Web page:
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PRS Deputy Chair hits out at expansion of buyout deals in audio-visual commissions

By | Published on Wednesday 5 February 2020

PRS For Music

Songwriter, composer and PRS Deputy Chair Simon Darlow used a speech at the Creators Conference in Brussels on Monday to criticise moves in the media, movie and gaming industries to force the music-makers they work with to agree to ever more expansive buyout deals.

Buyouts are where a company commissioning original compositions seeks ownership of the copyright in the music the commissioned music-maker creates. The composer still gets paid an upfront fee, but – as the copyright owner – the commissioning company won’t have to pay future royalties to the music-maker whenever their music is used.

Deals of this kind aren’t new, especially in the UK and US. However, there has traditionally been a distinction between the mechanical rights and the performing rights in the music created, with the commissioner grabbing the former, but the latter remaining with the composer’s collecting society.

The newer trend is commissioners seeking ownership of the performing rights too, something which – in Europe – requires manoeuvring around collecting society rules designed to stop such things.

This all became a big talking point last year after Discovery Networks in the US announced plans to force all the music-makers it works with to assign the company performing as well as mechanical rights. The TV firm subsequently dropped those plans, but music creators say they are seeing a trend of media, movie and gaming companies seeking ever more music rights, while upfront fees remain – at best – static.

Darlow has, among many other things, composed music for numerous TV programmes, hence his interest in this particular music rights debate. Speaking at the event organised by the European Composer And Songwriter Alliance, he said: “The transfer of these rights is all too often a precondition of the commissioning process”.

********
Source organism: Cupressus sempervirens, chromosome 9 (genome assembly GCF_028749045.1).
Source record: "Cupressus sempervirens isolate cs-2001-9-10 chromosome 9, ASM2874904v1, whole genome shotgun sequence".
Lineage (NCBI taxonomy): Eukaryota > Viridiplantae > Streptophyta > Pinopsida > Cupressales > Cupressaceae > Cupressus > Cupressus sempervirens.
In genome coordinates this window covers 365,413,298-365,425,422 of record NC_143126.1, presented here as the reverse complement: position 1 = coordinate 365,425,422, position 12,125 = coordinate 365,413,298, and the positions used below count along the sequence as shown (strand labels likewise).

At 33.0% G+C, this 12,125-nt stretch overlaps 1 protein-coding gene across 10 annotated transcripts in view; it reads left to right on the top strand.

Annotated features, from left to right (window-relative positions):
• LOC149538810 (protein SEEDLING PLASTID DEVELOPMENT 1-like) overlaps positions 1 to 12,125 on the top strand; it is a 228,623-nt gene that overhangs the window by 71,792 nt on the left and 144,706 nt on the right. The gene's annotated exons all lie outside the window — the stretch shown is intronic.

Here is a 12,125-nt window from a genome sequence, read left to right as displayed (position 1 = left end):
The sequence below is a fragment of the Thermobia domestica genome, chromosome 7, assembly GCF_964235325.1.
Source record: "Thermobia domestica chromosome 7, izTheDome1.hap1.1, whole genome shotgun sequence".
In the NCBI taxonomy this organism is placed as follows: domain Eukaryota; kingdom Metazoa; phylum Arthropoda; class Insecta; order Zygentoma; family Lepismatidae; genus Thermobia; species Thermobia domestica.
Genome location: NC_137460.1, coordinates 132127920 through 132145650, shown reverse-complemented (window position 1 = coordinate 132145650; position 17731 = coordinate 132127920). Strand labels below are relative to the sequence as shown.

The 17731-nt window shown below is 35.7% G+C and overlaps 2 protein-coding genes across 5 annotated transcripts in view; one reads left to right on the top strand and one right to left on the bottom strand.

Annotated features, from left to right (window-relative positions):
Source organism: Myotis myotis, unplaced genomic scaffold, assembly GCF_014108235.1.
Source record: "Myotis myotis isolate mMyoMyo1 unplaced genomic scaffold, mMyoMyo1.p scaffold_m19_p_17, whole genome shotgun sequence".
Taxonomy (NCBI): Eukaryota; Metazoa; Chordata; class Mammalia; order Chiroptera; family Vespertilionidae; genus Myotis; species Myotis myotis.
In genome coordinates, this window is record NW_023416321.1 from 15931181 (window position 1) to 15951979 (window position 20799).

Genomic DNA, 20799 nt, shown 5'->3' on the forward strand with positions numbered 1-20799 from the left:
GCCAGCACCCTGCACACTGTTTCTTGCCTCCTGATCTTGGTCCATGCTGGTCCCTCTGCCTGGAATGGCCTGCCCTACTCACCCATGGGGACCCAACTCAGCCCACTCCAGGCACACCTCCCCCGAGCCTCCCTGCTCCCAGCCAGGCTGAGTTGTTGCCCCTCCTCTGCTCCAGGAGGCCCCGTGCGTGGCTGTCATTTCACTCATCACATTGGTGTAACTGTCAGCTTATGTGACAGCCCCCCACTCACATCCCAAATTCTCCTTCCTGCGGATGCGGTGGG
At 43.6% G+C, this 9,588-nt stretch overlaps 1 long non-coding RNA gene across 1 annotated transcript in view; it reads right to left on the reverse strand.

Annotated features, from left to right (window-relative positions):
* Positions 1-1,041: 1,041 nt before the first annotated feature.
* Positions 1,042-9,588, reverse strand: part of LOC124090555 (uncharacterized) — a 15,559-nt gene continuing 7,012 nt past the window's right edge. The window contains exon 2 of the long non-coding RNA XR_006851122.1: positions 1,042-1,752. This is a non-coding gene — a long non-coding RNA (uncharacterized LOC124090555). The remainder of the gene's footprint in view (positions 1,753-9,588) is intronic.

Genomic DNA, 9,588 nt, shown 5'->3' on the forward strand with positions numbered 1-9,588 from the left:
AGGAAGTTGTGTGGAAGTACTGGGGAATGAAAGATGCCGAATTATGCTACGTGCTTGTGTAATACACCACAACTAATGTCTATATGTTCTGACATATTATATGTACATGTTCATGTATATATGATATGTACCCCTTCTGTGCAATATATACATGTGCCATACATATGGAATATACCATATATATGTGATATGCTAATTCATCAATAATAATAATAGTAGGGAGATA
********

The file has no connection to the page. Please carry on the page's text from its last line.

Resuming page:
“The buyout of the mechanical right has become standard practice in the US and the UK. Although there are still companies which will share mechanicals with the composer, buy-outs are becoming increasingly common here in [Continental] Europe. More and more, however, we hear of composers also being forced to surrender their performing rights. This is also against a background of shrinking fees, which makes the situation intolerable”.

Referencing stats gathered by UK songwriter organisation The Ivor’s Academy, he went on: “The most striking results of the survey are those which show the true nature of the relationship between producers and creators. For example, 41% of creators said they had been required to give away more of their mechanical rights than they wanted and a further 35% said they have been subject to full buyouts or work for hire commissions in the last five years”.

“Young composers are the most at risk of being exploited”, he added, “eager as they are to get work and build their careers. The next generation of composers face a bleak future, where they no longer own their rights and their works generate no income for them”.

All of that said, Darlow acknowledged that there are scenarios where a complete buyout deal might be appropriate, providing the upfront fee reflected the wider transfer of rights. In particular in markets where the collection of subsequent performance royalties is inefficient or non-existent.

“As an example”, he said, “I’m in the middle of some work for a Middle Eastern TV company where performing rights are barely recognised, so a good fee and the maintenance of all my rights should there be any further international exploitation was the best deal I could do”.

However, he added, “in general, buyouts devalue the composer’s worth considerably. The key is that it must be the choice of the creator to decide, not for the producers to dictate”.

Concluding with a rallying call, he said lawmakers should “ensure the copyright protections around the world work in protecting creators and their rights”, while “the creative community needs to stand together on this issue and say with one voice that we will not work on these terms”.